Talking Points

TALKING POINTS

Biogen pays Pfizer $75 million for schizophrenia treatment

BIOTECHNOLOGY

Biogen pays Pfizer $75 million for schizophrenia treatment

Biogen Inc. said Monday that it plans to buy an experimental drug from the pharmaceutical giant Pfizer Inc. that the Cambridge-based biotech wants to develop as a treatment for cognitive impairment for people with schizophrenia. Under the tentative deal, Biogen would pay Pfizer $75 million up front and as much as $515 million in royalties if the drug meets certain clinical and marketing goals. The deal, which is expected to be finalized in the second quarter of this year, would be Biogen’s first program in th field of neuropsychiatry. Biogen, the largest Massachusetts-based biotech, has traditionally focused on neurodegenerative diseases. “As pioneers in neuroscience, Biogen continues to explore new ways to treat serious diseases where there are few or no options, such as CIAS,” said Biogen chief executive Michel Vounatsos, referring to cognitive impairment associated with schizophrenia. More than 20 million people worldwide live with schizophrenia, Biogen said, and most of them are believed to have some degree of cognitive impairment. — JONATHAN SALTZMAN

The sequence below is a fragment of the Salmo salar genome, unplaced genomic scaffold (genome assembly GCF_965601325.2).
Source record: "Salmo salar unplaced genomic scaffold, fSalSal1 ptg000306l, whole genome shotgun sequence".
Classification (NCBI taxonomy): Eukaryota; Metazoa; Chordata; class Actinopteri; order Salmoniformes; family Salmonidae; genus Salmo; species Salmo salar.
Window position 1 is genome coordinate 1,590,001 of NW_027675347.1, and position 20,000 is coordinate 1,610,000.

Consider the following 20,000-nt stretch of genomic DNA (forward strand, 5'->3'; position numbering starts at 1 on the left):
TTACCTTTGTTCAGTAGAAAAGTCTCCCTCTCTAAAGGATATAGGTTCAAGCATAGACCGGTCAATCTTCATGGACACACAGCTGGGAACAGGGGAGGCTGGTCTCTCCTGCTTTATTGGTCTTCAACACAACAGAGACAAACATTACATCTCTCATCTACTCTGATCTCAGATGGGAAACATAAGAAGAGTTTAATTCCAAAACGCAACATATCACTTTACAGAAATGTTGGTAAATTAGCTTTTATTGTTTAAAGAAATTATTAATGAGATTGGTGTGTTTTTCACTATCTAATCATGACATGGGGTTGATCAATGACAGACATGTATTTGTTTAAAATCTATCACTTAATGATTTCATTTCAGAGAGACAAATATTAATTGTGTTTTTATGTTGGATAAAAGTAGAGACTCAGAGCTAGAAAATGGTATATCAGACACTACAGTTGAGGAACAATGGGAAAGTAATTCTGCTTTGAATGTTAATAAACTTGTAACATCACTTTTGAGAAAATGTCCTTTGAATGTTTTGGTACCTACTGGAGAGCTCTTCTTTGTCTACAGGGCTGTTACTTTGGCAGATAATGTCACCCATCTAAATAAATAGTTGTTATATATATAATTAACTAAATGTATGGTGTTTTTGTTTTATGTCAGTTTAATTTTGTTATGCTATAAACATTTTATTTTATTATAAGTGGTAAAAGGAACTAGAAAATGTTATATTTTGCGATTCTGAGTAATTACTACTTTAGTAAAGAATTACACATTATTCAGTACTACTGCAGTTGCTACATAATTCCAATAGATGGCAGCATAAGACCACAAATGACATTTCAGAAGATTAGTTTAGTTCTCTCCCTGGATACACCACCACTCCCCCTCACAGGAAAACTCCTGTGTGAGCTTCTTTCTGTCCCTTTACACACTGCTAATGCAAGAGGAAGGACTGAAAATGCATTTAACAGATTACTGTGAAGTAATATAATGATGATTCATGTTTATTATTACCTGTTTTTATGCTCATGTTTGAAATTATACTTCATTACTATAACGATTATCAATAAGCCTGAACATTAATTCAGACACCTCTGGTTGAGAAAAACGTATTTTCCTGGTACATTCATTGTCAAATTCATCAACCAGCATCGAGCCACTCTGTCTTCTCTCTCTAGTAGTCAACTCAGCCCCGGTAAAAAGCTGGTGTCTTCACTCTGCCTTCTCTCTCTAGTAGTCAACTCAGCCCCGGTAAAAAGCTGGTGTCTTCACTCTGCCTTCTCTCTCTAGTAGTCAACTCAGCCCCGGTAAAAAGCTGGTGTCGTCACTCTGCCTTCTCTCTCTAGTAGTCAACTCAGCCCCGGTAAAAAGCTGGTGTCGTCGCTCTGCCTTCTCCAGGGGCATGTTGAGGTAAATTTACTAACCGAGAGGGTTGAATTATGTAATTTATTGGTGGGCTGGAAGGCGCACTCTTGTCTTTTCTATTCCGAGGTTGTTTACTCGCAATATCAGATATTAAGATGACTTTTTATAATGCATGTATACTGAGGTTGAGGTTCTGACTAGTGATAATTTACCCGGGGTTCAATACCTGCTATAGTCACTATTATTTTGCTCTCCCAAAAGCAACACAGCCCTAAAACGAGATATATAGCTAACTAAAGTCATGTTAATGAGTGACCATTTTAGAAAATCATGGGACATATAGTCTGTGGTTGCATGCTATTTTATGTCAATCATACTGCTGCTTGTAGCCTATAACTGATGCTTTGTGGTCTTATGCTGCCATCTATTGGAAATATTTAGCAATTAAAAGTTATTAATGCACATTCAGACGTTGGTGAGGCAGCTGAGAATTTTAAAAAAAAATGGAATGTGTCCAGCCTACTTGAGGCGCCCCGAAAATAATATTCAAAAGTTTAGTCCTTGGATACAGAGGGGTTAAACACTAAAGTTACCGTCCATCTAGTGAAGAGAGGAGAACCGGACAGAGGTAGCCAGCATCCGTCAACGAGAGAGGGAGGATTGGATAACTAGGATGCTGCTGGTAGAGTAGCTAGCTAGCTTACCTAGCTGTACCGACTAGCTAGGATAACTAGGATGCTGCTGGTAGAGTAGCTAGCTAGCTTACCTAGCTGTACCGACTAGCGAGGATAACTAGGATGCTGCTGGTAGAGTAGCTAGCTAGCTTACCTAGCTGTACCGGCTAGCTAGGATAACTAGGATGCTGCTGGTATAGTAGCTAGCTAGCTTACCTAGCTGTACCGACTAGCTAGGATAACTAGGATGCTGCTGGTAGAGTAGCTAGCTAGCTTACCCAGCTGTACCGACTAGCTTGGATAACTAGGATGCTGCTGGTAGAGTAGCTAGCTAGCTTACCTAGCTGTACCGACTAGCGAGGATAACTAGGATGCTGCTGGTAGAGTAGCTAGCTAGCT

TECHNOLOGY

Trump blocks Broadcom takeover of Qualcomm

President Trump blocked Singapore chipmaker Broadcom from pursuing a hostile takeover of US rival Qualcomm on national-security grounds. The decision, announced late Monday, abruptly ends Broadcom’s four-month $121 billion bid to buy Qualcomm — a deal that would have been the largest ever completed in the technology industry. Neither Broadcom nor Qualcomm immediately responded to requests for comment. Broadcom faced challenges almost from the start of its quest. Qualcomm quickly spurned its unsolicited suitor and continued to resist even after Broadcom raised its original offer from $103 billion. Broadcom’s Singapore connections complicated matters, raising fears about a prominent US chipmaker being owned by a foreign company. Although its name isn’t widely known outside the technology industry, Qualcomm is one of the world’s leading makers of the processors that power many smartphones and other mobile devices. Qualcomm also owns patents on key pieces of mobile technology that Apple and other manufacturers rely upon in their products. Trump decided to squelch Broadcom’s bid on the recommendation of the Committee on Foreign Investment in the United States, which reviews foreign purchases of US entities. — ASSOCIATED PRESS

INDUSTRY

Immelt made $8.11m for final months at GE